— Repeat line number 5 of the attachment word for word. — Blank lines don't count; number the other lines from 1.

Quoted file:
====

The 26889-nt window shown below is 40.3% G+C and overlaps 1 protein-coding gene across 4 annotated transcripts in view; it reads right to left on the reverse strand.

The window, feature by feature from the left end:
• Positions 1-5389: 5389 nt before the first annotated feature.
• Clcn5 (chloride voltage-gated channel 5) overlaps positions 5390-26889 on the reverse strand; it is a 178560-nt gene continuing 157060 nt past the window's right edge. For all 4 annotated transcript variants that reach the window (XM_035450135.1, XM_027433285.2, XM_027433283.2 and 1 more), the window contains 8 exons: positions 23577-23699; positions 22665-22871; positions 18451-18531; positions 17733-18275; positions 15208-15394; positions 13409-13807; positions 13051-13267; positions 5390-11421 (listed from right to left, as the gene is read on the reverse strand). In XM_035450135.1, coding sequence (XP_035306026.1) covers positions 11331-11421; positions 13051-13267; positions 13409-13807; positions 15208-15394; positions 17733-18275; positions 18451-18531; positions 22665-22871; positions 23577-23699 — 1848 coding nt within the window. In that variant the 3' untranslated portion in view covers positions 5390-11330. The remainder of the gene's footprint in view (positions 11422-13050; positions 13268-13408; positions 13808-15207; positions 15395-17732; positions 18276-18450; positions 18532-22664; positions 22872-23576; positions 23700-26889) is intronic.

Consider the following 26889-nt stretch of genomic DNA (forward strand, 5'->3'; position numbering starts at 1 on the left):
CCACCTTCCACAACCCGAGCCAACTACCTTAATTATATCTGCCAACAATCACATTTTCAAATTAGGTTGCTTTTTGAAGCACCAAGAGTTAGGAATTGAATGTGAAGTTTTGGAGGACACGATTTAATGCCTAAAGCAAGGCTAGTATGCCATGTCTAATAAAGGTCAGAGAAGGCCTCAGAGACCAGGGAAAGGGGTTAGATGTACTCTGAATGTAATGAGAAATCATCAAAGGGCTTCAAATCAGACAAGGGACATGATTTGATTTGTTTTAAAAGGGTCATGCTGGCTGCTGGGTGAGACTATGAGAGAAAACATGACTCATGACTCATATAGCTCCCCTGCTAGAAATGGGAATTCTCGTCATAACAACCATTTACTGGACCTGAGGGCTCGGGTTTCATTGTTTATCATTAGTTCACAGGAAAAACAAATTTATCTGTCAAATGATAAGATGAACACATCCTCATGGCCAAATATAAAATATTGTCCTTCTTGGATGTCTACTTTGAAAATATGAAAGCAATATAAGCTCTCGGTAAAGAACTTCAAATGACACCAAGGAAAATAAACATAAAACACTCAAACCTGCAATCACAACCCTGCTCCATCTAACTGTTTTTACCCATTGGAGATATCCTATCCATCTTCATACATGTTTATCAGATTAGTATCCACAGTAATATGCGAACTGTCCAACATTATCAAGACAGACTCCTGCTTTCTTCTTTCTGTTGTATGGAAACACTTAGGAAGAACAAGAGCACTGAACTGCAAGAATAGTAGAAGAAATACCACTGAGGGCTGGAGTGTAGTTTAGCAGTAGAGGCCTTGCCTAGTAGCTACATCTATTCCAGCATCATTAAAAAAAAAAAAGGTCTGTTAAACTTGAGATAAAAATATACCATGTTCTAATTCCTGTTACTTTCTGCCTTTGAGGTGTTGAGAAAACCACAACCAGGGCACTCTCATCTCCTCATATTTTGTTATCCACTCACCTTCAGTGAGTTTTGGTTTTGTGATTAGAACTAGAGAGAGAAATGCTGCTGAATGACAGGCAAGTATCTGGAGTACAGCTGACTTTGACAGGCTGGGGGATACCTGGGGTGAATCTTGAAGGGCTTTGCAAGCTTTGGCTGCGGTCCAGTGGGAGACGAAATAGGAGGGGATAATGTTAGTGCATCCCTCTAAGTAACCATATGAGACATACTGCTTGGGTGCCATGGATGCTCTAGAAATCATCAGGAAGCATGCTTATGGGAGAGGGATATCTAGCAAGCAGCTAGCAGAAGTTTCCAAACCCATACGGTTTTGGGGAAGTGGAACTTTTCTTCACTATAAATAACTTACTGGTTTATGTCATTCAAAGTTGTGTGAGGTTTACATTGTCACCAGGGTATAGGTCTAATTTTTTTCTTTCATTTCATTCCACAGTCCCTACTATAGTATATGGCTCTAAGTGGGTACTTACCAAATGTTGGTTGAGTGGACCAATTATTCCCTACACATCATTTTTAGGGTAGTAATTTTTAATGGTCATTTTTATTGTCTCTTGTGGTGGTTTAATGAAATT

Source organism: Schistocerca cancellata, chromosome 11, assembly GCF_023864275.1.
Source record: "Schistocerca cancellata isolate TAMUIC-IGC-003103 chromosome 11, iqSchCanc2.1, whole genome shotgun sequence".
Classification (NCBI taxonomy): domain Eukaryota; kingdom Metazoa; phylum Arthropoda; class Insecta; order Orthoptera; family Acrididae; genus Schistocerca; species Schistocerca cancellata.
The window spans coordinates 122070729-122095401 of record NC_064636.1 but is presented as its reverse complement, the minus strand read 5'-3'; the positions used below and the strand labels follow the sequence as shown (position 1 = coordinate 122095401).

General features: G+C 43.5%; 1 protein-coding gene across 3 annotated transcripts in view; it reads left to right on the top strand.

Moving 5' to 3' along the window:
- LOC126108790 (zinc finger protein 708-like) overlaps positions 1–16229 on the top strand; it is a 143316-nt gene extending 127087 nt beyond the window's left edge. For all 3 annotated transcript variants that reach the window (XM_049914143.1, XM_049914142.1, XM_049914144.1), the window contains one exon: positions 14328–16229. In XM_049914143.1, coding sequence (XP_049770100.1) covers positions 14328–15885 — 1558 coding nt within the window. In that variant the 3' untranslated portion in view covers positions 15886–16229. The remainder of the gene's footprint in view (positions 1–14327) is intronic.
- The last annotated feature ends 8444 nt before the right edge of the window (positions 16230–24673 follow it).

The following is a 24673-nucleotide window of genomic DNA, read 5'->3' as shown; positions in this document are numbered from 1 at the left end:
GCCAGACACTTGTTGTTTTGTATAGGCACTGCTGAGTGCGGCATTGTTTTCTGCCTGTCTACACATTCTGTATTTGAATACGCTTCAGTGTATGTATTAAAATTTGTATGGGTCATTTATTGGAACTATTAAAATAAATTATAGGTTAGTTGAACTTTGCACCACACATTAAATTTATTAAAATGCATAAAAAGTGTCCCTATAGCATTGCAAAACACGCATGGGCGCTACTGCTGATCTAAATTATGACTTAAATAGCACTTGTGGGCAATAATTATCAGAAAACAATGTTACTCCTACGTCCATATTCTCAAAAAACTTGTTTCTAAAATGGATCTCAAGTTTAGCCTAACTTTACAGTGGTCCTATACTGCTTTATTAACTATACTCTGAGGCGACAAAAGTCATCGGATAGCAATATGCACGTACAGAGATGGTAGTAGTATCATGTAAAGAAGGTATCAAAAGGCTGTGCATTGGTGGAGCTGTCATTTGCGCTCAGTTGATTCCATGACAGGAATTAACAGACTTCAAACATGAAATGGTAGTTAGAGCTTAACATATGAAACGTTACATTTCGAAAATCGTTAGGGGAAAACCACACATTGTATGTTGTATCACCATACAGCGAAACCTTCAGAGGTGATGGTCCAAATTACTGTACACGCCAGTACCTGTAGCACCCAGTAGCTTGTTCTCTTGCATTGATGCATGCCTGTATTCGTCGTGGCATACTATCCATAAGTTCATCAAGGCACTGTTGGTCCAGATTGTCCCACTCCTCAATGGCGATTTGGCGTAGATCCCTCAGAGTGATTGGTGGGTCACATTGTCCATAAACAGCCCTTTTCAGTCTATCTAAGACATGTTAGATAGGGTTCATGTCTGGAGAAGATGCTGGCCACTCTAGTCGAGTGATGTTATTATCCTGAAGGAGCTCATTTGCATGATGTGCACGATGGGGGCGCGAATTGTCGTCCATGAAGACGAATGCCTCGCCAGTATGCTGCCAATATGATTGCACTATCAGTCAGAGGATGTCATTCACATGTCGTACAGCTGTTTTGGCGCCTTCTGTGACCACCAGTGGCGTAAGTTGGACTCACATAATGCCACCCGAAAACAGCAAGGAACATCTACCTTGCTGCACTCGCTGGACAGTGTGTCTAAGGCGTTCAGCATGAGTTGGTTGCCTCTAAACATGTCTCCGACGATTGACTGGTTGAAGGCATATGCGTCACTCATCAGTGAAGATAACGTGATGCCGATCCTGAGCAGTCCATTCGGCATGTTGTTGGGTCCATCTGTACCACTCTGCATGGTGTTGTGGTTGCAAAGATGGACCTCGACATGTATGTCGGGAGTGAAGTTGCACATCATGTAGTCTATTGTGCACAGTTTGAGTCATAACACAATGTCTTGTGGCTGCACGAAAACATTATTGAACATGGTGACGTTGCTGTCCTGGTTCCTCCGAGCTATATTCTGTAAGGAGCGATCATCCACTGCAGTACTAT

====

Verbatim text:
Consider the following 26889-nt stretch of genomic DNA (forward strand, 5'->3'; position numbering starts at 1 on the left):